At a special screening of “Roma” in Paris, Alfonso Cuaron said he owed the film to Cannes artistic director Thierry Fremaux, who encouraged him to return to Mexico to make a movie – and who, ironically, failed to nab the title for Cannes because of the festival’s spat with Netflix.
Fremaux was eager to select the film to compete at Cannes but could only offer it an out-of-competition slot because of a new rule, passed by Cannes’ board, requiring all competing films to have theatrical distribution in France. “Roma” world-premiered at the Venice Film Festival instead, where the Netflix-backed title won the Golden Lion. It’s now one of the favorites for the best picture Oscar.
While presenting the film Wednesday at the Max Linder Panorama single-screen theater in the heart of Paris, Cuaron recalled speaking to Fremaux about his next project while at the Morelia Film Festival in Mexico four years ago.
“There was a lot mezcal, and Thierry kept interrupting me and saying, ‘No, no, no, you have to go back to Mexico to make a film here,’ and he was pissing me off….In the days that followed, what [Fremaux] had told me was haunting me and I was offended – until ‘Roma’ came into my thoughts and changed everything,” Cuaron said.
The special screening in Paris was attended by French producers such as Marc Missonnier (“Django”); filmmakers including Houda Benyamina (“Divines”); and talent like Tahar Rahim (“Looming Towers”) – as well as Melanie Laurent (“Inglourious Basterds,” who was tapped to introduce Cuaron on stage and mistakenly referred to “Pan’s Labyrinth” as Cuaron’s film instead of fellow Mexican director Guillermo Del Toro’s.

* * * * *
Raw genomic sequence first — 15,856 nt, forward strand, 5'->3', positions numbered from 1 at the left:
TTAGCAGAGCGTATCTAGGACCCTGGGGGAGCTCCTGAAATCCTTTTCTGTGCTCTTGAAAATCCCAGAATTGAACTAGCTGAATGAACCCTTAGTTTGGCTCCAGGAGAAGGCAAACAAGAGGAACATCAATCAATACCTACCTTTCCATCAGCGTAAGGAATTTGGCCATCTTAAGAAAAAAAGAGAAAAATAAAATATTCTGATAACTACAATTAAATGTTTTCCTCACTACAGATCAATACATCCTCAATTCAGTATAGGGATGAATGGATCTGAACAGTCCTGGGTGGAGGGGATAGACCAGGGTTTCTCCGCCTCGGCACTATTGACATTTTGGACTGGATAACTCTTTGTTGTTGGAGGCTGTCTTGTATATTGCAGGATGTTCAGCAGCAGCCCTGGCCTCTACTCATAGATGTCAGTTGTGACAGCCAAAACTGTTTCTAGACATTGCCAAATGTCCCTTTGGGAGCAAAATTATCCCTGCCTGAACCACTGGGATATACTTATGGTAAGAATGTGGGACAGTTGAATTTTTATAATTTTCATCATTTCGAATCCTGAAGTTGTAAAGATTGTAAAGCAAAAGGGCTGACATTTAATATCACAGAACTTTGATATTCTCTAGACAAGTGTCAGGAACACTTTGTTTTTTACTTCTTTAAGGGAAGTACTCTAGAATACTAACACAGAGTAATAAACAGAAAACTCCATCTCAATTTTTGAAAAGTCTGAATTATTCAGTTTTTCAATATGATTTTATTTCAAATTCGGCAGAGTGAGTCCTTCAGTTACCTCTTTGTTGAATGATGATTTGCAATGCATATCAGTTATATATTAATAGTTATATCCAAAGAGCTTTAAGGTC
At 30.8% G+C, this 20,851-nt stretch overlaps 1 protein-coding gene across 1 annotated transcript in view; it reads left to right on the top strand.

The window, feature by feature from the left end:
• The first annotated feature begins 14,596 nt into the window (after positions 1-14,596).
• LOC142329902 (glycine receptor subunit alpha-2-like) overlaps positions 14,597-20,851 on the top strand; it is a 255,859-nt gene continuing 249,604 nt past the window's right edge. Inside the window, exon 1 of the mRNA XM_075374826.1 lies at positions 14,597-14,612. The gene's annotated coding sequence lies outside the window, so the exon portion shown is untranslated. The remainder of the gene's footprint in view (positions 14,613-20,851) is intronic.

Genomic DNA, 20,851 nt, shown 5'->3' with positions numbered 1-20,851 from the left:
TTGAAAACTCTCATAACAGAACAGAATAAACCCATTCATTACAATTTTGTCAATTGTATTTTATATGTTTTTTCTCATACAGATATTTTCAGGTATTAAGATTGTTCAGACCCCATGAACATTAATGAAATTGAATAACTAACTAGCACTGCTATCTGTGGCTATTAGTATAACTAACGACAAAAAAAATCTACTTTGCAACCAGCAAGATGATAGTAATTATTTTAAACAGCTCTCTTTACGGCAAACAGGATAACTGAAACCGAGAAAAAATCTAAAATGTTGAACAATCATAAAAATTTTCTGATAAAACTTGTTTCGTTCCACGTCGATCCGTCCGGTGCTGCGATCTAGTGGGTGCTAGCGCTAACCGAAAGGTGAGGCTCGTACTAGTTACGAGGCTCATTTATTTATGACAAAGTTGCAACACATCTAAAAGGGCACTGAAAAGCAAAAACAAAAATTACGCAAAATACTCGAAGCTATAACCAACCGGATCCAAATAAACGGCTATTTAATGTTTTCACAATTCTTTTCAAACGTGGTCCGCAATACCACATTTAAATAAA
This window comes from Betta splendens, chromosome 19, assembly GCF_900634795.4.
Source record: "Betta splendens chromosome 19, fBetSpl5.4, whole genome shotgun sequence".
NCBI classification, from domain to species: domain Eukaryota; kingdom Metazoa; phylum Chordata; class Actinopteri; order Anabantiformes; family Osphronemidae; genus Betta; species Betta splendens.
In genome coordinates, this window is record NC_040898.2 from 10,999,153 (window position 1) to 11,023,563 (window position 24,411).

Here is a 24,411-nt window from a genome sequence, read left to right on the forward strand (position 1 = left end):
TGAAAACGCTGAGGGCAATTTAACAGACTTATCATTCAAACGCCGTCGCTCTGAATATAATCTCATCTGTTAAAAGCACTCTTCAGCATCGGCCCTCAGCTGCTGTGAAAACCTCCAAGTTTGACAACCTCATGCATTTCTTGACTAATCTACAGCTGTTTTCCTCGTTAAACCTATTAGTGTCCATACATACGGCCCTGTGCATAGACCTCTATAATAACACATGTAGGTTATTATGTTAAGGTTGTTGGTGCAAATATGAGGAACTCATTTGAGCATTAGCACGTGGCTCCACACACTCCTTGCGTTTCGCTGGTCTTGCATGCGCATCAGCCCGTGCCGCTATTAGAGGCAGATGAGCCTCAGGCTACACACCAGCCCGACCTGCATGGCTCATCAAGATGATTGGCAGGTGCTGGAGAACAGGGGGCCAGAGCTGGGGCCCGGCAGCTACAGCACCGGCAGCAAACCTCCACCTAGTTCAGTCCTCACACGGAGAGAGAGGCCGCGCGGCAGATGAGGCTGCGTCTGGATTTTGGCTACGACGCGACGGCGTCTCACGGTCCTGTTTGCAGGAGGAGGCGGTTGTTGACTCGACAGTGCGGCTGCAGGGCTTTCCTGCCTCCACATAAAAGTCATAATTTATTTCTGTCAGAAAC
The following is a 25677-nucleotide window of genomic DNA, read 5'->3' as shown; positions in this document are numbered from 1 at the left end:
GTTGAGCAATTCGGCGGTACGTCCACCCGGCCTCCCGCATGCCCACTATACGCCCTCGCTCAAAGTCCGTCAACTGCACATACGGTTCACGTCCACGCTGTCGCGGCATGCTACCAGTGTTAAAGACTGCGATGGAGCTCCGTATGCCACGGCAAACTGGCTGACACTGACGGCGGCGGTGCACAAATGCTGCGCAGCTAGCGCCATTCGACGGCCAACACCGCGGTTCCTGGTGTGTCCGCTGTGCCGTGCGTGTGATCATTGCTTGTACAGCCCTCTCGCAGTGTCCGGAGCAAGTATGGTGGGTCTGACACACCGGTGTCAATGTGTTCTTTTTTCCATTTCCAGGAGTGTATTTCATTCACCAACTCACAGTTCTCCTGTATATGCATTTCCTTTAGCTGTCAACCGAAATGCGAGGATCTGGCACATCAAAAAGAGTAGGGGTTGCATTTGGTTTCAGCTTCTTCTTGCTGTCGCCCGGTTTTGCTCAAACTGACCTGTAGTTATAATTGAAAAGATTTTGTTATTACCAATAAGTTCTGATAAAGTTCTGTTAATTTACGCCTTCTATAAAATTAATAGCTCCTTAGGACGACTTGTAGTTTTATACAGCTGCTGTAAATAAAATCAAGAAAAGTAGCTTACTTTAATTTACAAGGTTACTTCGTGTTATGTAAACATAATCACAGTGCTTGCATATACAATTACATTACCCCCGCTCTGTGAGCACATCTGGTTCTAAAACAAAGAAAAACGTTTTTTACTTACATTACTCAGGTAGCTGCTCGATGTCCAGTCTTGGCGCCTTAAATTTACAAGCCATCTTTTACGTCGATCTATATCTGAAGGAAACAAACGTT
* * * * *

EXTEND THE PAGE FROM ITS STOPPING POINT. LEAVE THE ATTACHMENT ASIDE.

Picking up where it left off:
Although Netflix has been successful as a streaming service in France, where it currently boasts more than 3 million subscribers, it has struggled with the country’s strict window release schedule, which prevents it from accessing movies until about three years after their theatrical release. Because of the local rules, Netflix said it won’t be hosting even a limited theatrical release for “Roma” in France as it is doing in the U.K. and Italy.
Fremaux has been in ongoing talks with Netflix to find a compromise that would allow the streaming giant to come back to Cannes. The artistic director has his eyes set on Martin Scorsese’s “The Irishman,” which was bankrolled by Netflix and is expected to be ready for a May unspooling.